Speaking to media outside the National Accountability Bureau’s (NAB) Rawalpindi office on Thursday, CM Murad said that mixed signals had been sent regarding the coronavirus which had claimed more than a thousand lives across Pakistan.
“The entire world and our country are going through a trial at the moment,” he said. “SOPs are not being followed at a lot of places and I will not blame the public for it. This is because of the mixed signals being sent to people. One person says it [COVID-19] is a dangerous disease while another says it is just flu, you will be fine after suffering a cold,” he said.
The chief minister said that the centre had voiced concern for the economic impact of the virus on the poor. However, he said that the lives of the poor mattered the most and questioned that if they started dying, who will take care of their children.
“There should be a unified message [from the government] that this is a life-threatening disease,” he said. “This is serious.”
CM Murad said that he had appeared before NAB Rawalpindi in relation to the Roshan Sindh programme corruption probe “not under pressure because NAB summoned me.”
He blamed the media for playing up the issue and said that had he not appeared before the anti-graft body to provide his version, media would have speculated that he was about to be arrested.
The chief minister said that he had answered NAB’s questions regarding the Roshan Sindh programme scheme when the anti-graft body asked as to why the scheme was approved later when it wasn’t included in the budget.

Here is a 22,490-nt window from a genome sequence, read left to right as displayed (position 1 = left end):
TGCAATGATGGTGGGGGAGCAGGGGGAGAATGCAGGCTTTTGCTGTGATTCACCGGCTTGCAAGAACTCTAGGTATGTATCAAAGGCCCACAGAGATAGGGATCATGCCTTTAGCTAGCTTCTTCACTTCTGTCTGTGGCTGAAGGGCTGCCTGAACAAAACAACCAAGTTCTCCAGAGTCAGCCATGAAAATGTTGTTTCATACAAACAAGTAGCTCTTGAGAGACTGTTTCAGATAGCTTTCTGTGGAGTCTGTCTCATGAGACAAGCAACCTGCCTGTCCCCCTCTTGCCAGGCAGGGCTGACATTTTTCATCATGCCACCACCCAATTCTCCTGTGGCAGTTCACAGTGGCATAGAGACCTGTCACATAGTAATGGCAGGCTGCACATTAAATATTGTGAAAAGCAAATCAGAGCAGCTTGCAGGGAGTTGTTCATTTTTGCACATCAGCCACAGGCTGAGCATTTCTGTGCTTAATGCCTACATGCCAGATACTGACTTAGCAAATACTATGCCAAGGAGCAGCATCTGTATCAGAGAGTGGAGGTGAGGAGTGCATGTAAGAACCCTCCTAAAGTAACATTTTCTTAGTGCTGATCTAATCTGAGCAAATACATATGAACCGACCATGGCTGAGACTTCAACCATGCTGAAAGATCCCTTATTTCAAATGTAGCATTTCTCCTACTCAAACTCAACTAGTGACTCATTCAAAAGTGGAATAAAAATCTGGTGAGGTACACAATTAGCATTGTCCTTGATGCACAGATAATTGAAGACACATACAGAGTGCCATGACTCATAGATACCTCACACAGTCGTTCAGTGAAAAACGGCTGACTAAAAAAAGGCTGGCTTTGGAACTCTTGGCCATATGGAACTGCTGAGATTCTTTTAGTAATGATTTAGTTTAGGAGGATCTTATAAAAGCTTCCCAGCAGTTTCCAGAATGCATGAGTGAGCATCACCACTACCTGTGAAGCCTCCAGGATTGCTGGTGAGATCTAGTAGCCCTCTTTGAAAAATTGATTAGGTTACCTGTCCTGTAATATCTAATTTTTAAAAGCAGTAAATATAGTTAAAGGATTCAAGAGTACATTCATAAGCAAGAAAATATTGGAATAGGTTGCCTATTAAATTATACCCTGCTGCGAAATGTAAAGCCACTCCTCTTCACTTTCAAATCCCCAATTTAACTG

“I answered them that the scheme which is not under discussion can be approved later, according to the constitution,” he said, adding that the Roshan Sindh programme was approved by the assembly later. CM Murad said that he had not been provided with a questionnaire by NAB but whenever he receives it, he would respond to it.
NAB officials had earlier shared that they had recovered Rs298 million in the Sindh Roshan programme case.
The bureau has said in the past that some of the accused, Abdul Sattar Qureshi, Abdul Rashid Chana, Aslam Pervaiz Memon and Baldev have agreed to take a plea bargain.
The Sindh Roshan programme case is one of the many ones falling under the fake accounts case. It relates to the installation of solar-powered street lights allegedly on allegedly illegal contracts in various districts of Sindh.
The chief minister arrived in Islamabad on Wednesday evening for the hearing. The bureau had also summoned Murad a few months back in the same investigation but he did not appear.
Former chief minister Sindh Syed Qaim Ali Shah had also appeared before NAB in the same case and had pleaded not guilty to any corruption charge. It was Qaim Ali Shah’s government that had approved the Sindh Roshan programme initiative.